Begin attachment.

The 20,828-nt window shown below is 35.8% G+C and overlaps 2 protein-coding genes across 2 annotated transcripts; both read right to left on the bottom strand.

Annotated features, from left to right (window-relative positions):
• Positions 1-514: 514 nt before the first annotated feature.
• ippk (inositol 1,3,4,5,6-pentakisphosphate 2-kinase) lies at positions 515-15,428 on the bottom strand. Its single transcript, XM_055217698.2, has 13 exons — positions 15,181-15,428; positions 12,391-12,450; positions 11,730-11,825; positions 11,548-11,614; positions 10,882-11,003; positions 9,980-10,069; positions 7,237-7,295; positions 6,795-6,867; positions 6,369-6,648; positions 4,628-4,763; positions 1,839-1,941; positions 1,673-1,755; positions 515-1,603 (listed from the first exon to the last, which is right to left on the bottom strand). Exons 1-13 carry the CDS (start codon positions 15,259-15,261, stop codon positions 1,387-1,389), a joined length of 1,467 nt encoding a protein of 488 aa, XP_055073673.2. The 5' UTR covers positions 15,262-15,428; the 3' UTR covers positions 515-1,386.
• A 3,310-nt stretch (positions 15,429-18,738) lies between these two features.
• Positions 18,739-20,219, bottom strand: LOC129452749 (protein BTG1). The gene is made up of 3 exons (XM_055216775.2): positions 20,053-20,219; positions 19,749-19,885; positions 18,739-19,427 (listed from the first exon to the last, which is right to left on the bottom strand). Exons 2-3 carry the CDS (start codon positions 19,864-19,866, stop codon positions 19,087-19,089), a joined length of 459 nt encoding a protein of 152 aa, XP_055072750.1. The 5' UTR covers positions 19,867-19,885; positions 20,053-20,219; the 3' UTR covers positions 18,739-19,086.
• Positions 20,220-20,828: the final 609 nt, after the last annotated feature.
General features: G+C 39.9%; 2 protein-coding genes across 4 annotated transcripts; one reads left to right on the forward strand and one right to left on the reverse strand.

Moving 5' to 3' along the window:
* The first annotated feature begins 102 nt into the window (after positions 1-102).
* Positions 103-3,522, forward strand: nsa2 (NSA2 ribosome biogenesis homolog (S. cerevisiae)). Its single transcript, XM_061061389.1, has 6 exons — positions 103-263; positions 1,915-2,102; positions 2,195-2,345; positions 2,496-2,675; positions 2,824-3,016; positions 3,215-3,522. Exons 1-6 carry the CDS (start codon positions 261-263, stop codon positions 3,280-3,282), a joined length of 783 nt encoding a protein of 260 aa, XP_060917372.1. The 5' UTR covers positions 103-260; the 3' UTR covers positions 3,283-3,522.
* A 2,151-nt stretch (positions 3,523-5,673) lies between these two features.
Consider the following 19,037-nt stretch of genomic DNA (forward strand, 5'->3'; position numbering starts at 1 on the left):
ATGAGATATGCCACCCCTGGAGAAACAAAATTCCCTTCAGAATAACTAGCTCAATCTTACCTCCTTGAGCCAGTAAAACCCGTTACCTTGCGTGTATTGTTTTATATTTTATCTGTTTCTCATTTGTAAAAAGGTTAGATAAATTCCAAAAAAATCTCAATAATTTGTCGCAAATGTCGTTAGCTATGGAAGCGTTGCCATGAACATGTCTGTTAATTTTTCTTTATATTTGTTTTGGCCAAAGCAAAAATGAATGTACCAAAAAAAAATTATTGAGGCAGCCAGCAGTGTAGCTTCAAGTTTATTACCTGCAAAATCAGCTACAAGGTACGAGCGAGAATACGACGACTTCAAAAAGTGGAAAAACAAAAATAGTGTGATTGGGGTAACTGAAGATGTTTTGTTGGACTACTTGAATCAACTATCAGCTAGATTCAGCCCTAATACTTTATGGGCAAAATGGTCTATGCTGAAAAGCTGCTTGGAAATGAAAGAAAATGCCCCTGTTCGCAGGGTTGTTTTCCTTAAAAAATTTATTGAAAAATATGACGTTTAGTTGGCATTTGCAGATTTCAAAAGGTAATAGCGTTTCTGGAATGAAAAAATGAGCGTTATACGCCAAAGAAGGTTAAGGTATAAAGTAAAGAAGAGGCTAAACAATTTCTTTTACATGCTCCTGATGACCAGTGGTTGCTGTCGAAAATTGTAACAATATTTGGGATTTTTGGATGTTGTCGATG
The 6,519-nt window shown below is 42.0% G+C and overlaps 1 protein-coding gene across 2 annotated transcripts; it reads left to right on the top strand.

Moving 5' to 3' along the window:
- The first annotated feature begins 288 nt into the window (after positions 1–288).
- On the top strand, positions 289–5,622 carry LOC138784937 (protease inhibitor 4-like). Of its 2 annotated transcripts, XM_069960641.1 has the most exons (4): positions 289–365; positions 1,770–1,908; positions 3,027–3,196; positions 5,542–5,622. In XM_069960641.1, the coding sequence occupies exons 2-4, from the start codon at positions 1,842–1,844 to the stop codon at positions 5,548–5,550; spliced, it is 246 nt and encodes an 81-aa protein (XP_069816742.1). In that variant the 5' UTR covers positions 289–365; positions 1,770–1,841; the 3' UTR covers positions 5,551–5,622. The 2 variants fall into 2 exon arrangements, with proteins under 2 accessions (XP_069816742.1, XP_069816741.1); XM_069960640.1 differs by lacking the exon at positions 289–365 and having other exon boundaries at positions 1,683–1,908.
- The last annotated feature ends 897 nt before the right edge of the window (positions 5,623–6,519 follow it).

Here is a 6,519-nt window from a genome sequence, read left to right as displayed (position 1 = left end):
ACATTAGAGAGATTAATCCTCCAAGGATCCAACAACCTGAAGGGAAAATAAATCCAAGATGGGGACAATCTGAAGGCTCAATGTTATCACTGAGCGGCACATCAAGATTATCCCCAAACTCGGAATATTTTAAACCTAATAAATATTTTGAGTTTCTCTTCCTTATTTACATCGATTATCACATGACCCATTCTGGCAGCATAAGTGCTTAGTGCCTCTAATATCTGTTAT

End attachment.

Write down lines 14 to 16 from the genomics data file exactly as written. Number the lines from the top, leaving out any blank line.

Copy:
ATGAGATATGCCACCCCTGGAGAAACAAAATTCCCTTCAGAATAACTAGCTCAATCTTACCTCCTTGAGCCAGTAAAACCCGTTACCTTGCGTGTATTGTTTTATATTTTATCTGTTTCTCATTTGTAAAAAGGTTAGATAAATTCCAAAAAAATCTCAATAATTTGTCGCAAATGTCGTTAGCTATGGAAGCGTTGCCATGAACATGTCTGTTAATTTTTCTTTATATTTGTTTTGGCCAAAGCAAAAATGAATGTACCAAAAAAAAATTATTGAGGCAGCCAGCAGTGTAGCTTCAAGTTTATTACCTGCAAAATCAGCTACAAGGTACGAGCGAGAATACGACGACTTCAAAAAGTGGAAAAACAAAAATAGTGTGATTGGGGTAACTGAAGATGTTTTGTTGGACTACTTGAATCAACTATCAGCTAGATTCAGCCCTAATACTTTATGGGCAAAATGGTCTATGCTGAAAAGCTGCTTGGAAATGAAAGAAAATGCCCCTGTTCGCAGGGTTGTTTTCCTTAAAAAATTTATTGAAAAATATGACGTTTAGTTGGCATTTGCAGATTTCAAAAGGTAATAGCGTTTCTGGAATGAAAAAATGAGCGTTATACGCCAAAGAAGGTTAAGGTATAAAGTAAAGAAGAGGCTAAACAATTTCTTTTACATGCTCCTGATGACCAGTGGTTGCTGTCGAAAATTGTAACAATATTTGGGATTTTTGGATGTTGTCGATG
The 6,519-nt window shown below is 42.0% G+C and overlaps 1 protein-coding gene across 2 annotated transcripts; it reads left to right on the top strand.

Moving 5' to 3' along the window: